auto 0in">To this day, the play persists as one of the greatest comedy of manners in the English language. The plot follows the exploits of two gentlemen, Jack Worthing and Algernon Moncrieff, in 1890s England. The pair live double lives "? one in the city and another in the country "? and have a common goal in avoiding unwelcome social obligations. This web of deceit eventually leads to cases of mistaken identity and hilarious romantic confusion as Jack and Algy have to decide on the kind of men they want to be and learn how names change everything.
Like all of Wilde's plays, "Earnest" is packed with clever dialogue and witticisms that many feel is rivaled only by Shakespeare in its scathing satirizing of the hypocrisies of late Victorian society.
But several OCU performers said the difficulty of performing in plays like "Earnest" is not the comedy.
"I was able to find the humor very quickly, but finding the heart and soul underneath that drives the character has been pretty tough," said Quinn Gasaway, who stars as Algernon.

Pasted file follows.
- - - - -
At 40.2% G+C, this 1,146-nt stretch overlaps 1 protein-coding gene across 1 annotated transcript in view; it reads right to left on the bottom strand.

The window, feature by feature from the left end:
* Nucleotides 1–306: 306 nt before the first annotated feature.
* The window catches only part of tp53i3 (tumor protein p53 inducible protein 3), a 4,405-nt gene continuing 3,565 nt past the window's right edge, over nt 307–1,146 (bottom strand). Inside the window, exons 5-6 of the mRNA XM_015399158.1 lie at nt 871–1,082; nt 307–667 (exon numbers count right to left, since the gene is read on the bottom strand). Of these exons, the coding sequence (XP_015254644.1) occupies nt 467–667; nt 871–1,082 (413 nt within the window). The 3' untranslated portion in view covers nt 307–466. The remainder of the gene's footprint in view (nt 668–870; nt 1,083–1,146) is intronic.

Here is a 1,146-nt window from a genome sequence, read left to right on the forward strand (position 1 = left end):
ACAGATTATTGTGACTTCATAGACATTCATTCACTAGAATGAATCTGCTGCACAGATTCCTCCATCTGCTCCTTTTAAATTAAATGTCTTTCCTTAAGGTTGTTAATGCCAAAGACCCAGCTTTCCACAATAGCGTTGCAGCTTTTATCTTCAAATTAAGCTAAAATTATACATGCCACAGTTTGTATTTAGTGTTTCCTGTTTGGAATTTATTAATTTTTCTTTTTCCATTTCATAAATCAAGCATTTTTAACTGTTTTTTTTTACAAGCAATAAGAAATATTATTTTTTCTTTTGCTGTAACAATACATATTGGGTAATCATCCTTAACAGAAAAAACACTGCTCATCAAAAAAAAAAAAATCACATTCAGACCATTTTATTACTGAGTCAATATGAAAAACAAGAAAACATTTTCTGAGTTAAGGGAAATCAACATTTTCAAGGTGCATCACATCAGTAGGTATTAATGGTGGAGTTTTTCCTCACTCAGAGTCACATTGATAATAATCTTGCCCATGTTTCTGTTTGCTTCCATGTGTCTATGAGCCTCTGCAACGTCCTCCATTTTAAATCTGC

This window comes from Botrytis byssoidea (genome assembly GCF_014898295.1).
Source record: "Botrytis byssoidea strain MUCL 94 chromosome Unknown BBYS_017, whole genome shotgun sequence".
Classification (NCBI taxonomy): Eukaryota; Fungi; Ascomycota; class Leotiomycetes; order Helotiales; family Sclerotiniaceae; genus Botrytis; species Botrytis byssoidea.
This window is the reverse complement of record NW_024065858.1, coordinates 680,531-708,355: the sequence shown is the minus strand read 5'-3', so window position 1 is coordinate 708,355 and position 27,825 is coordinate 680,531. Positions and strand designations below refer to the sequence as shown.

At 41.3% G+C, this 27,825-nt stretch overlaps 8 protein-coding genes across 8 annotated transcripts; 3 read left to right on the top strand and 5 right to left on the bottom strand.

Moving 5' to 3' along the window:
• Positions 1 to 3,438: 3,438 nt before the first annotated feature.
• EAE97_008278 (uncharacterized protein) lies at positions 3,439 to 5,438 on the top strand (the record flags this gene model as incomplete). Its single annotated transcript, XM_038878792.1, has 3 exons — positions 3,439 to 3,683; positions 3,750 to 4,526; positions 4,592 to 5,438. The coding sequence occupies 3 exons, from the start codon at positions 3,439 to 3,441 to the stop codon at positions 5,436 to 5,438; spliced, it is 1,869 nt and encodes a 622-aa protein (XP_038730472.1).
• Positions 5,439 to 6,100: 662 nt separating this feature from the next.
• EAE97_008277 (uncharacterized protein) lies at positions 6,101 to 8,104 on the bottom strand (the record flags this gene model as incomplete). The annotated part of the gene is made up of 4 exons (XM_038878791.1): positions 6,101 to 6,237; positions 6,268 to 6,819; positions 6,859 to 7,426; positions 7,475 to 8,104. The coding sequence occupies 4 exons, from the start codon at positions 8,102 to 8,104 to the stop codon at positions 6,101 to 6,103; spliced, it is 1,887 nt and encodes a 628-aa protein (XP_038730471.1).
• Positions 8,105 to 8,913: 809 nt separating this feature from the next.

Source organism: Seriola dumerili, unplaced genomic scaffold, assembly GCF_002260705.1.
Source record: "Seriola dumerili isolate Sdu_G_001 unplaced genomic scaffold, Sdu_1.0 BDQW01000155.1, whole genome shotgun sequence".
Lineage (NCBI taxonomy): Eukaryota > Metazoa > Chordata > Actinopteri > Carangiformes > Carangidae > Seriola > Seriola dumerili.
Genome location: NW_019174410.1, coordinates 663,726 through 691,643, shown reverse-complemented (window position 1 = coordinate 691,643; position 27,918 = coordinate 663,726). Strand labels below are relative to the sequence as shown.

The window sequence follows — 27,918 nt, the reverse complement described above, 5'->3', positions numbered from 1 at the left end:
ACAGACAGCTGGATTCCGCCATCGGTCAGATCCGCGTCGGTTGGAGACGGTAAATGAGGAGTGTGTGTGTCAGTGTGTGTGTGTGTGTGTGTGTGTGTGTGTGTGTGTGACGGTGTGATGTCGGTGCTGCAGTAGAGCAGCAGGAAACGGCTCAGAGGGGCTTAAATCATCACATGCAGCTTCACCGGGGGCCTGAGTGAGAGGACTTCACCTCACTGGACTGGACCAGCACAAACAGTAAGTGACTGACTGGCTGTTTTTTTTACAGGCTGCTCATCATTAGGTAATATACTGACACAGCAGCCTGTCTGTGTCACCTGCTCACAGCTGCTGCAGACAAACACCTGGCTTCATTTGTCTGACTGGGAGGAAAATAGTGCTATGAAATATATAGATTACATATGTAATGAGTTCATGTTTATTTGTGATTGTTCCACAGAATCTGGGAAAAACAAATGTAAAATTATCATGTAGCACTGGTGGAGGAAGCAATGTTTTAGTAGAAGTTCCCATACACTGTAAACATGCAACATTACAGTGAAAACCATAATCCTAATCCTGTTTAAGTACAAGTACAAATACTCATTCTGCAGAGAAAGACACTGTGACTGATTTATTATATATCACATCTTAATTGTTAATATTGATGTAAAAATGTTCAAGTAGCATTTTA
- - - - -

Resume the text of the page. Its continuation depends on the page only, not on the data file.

The sentiment was echoed by Kristi Forsch, who said it was a challenge "not getting caught up in a caricature" of her role as Lady Bracknell, "instead finding the truth" in the character.
Fortunately, not every obstacle during production was so serious.
"Some of the most challenging work has been trying not to laugh at everything," said Shelby Nash, who performs as Gwendolen. "The cast is so dynamic and quick that there's something new to work with every day."
The cast's commitment to bringing the production to life with characters that, while brilliant, have a grounding in a reality while also maintaining a high energy comedy is best summed up by Forsch.
"Wilde has written this comedic masterpiece and I know that if I am not completely exhausted by the end of the night then I have not done the character or the show justice," she said.
Chosen specifically for its unique wit and candor, Director D. Lance Marsh hopes the production will expose audiences to a style of comedy that will redefine their theatrical experience. According to Marsh, "Earnest" is one of the funniest plays in the English language because of its comedic versatility.
"Funny, sexy and silly haven't changed that much in the last 113 years," he said, "Wilde exposes this fact of human nature as he questions and challenges everything we take for granted. He has created a world in which we can still experience 21st-century passion and relevance in 19th-century style."